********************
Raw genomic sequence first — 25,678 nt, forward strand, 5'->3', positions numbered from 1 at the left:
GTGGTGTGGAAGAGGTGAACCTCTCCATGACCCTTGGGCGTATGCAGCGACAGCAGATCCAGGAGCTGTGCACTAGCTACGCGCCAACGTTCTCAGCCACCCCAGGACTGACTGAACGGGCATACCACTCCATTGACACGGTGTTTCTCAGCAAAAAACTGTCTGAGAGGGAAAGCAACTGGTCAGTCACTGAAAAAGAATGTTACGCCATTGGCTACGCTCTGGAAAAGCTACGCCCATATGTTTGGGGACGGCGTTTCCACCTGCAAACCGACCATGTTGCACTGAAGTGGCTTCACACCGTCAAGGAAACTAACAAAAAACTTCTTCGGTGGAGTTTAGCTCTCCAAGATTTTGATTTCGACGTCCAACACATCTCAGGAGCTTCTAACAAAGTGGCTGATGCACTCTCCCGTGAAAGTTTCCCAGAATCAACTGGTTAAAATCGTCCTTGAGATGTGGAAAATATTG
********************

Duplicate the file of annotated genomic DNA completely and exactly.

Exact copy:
Raw genomic sequence first — 25,678 nt, forward strand, 5'->3', positions numbered from 1 at the left:
GTGGTGTGGAAGAGGTGAACCTCTCCATGACCCTTGGGCGTATGCAGCGACAGCAGATCCAGGAGCTGTGCACTAGCTACGCGCCAACGTTCTCAGCCACCCCAGGACTGACTGAACGGGCATACCACTCCATTGACACGGTGTTTCTCAGCAAAAAACTGTCTGAGAGGGAAAGCAACTGGTCAGTCACTGAAAAAGAATGTTACGCCATTGGCTACGCTCTGGAAAAGCTACGCCCATATGTTTGGGGACGGCGTTTCCACCTGCAAACCGACCATGTTGCACTGAAGTGGCTTCACACCGTCAAGGAAACTAACAAAAAACTTCTTCGGTGGAGTTTAGCTCTCCAAGATTTTGATTTCGACGTCCAACACATCTCAGGAGCTTCTAACAAAGTGGCTGATGCACTCTCCCGTGAAAGTTTCCCAGAATCAACTGGTTAAAATCGTCCTTGAGATGTGGAAAATATTG